The capacitor bank is connected to the main distribution board and provides compensation for the whole installation. It remains in operation permanently, at least during the reactive energy billing period for normal operation of the site.


Mixed compensation

This can combine the advantages of high voltage global compensation with low voltage sector compensation. But it may also concern high voltage compensation (on a specific receiver) combined with global compensation that may be low voltage.

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1.2. Sector compensation

The capacitor bank is connected in the distribution board at the head of a circuit or a group of circuits, or better still in the distribution switchboard of the sector concerned, and supplies the reactive energy required by one sector of the installation.

A large part of the installation is thus freed from the consumption of reactive power.

As with any compensation, the important point is to eliminate the penalties for excessive consumption of reactive energy and increase the transformer’s available active power.

At the same time, the currents carried upstream of the compensated sector and the associated ohmic losses are reduced. The active power availability (kW) is increased. But a risk of over-compensation if there are significant load variations must be taken into account. this risk can be eliminated by installing step capacitor banks.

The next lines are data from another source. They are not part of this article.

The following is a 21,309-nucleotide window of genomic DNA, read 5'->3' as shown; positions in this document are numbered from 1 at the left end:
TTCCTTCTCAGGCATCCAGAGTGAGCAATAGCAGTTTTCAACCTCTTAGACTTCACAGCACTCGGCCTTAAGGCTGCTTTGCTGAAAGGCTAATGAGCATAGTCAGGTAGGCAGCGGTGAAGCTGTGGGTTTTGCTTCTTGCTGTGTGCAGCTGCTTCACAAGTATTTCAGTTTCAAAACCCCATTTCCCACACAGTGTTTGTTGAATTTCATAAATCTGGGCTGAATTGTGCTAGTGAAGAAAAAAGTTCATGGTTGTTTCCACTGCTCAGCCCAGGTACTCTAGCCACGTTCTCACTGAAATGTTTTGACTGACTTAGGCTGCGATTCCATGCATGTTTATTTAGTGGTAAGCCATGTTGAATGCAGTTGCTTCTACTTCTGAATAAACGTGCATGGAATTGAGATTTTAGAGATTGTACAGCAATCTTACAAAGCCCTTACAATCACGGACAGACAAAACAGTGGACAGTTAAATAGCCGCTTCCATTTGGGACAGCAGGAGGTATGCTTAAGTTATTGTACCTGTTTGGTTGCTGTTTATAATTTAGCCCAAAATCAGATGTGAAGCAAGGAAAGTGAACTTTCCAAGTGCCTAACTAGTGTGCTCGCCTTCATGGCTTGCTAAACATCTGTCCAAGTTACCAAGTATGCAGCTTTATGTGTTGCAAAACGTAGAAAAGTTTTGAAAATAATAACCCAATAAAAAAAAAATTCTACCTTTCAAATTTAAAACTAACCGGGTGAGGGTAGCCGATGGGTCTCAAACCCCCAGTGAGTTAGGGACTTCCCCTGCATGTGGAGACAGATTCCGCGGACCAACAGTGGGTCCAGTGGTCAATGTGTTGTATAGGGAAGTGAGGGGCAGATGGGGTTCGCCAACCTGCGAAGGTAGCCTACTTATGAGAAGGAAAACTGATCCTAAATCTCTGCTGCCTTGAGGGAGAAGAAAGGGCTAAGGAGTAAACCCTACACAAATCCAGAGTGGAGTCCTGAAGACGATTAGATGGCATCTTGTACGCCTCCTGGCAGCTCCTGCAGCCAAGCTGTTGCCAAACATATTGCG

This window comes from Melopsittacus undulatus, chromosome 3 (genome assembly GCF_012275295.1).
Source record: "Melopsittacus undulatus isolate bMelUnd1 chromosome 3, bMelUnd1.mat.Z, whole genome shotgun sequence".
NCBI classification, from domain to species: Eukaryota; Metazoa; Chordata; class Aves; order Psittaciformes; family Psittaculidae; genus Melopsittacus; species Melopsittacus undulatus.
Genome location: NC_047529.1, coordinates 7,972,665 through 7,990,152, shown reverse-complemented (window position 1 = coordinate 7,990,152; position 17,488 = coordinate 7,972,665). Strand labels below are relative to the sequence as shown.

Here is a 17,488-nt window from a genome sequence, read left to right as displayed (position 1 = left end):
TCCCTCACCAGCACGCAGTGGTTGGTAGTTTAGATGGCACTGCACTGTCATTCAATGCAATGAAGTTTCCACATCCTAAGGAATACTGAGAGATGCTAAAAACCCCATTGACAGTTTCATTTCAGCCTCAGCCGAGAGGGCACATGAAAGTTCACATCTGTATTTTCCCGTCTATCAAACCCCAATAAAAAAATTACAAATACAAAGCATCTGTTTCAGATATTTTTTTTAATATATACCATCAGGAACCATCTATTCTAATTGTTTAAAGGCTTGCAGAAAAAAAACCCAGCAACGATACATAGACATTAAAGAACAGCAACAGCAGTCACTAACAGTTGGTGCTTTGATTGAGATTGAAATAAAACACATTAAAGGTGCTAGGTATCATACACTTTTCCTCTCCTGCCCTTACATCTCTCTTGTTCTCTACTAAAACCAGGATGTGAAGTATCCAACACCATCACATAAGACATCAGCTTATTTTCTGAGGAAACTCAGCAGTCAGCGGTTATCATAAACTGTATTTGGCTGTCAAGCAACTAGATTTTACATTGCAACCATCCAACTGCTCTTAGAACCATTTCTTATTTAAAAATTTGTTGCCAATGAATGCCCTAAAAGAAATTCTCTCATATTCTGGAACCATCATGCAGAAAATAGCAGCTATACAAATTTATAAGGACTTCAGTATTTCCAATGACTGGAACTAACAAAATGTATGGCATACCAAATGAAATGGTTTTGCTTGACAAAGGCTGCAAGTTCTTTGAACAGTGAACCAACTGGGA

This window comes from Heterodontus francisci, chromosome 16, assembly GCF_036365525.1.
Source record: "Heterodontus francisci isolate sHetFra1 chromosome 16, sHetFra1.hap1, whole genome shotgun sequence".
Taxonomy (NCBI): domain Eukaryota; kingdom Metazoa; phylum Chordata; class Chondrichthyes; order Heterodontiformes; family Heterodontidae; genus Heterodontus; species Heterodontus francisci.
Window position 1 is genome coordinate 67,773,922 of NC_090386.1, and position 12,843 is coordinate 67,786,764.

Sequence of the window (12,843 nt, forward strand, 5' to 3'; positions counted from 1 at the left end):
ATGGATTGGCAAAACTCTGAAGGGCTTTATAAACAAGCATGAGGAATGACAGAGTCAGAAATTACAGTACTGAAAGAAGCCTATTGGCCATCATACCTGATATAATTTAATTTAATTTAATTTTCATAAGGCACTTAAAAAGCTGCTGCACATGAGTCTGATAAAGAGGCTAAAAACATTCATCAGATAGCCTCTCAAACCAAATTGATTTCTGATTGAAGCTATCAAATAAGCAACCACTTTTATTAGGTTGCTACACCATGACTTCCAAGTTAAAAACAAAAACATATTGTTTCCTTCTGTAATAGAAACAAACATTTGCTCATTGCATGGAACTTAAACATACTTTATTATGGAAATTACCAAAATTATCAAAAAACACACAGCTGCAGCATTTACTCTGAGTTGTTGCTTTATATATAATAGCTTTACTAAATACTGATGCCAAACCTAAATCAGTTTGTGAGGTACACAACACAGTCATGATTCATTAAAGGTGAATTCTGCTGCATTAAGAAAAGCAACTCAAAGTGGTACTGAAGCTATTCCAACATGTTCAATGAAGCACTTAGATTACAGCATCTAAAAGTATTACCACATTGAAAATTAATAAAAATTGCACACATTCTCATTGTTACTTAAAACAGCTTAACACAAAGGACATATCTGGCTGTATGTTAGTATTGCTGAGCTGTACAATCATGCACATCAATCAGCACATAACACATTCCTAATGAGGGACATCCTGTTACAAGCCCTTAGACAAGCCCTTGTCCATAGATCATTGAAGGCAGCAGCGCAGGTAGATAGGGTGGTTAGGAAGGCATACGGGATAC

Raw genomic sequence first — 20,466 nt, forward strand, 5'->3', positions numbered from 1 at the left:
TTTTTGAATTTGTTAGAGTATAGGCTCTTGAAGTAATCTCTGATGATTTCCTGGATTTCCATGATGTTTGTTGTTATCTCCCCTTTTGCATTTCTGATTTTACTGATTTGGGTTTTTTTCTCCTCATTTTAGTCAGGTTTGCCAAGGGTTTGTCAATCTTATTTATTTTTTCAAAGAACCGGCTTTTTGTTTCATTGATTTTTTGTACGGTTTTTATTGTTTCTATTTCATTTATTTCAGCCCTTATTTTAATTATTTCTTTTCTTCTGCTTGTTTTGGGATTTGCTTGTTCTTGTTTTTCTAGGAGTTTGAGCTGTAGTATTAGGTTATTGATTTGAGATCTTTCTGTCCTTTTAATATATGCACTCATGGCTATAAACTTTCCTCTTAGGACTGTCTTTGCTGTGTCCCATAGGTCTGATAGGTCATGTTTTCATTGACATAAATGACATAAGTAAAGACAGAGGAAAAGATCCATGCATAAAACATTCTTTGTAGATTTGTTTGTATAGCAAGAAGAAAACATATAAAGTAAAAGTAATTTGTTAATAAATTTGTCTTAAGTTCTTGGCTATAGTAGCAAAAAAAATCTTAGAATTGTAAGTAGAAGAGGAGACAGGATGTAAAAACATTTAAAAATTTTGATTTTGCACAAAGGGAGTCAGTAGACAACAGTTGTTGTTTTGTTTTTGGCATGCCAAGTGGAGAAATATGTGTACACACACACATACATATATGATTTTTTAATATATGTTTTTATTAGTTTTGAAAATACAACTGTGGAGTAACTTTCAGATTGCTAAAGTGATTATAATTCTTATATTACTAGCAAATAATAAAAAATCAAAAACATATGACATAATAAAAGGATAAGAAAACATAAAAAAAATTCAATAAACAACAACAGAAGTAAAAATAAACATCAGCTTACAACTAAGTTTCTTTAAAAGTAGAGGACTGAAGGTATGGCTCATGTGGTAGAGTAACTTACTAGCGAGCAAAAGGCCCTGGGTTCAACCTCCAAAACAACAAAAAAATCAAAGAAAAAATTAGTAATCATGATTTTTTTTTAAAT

Sector compensation
Sector compensation

Sector compensation is recommended when the installation covers a large area and when it contains sectors with high or mixed reactive energy consumption. High voltage compensation can also be used in sectors when it is applied to very high power motors for example, which are often supplied with high voltage.

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1.3. Individual compensation

In this configuration, the capacitor bank is connected directly to the terminals of the receiver (motor, variable control unit, furnace, etc.). the compensation produces the right amount of reactive energy at the location where it is consumed.

This is the type of compensation that offers the most advantages but which is the most costly.

Individual compensation
Individual compensation

as well as eliminating the penalties for excessive consumption of reactive energy and increasing the transformer’s available active power, the main advantage of this type of compensation is the limitation of the currents carried in the busbars located upstream of the receiver, thus reducing the heat losses (kWh) and voltage drops in the busbars.

If capacitor banks with harmonic filters are used, eliminating the harmonics as close as possible to their source will prevent them circulating in the whole installation, reducing the losses due to the distorting power as well as reducing the risk of possible resonance with another capacitor bank installed further upstream.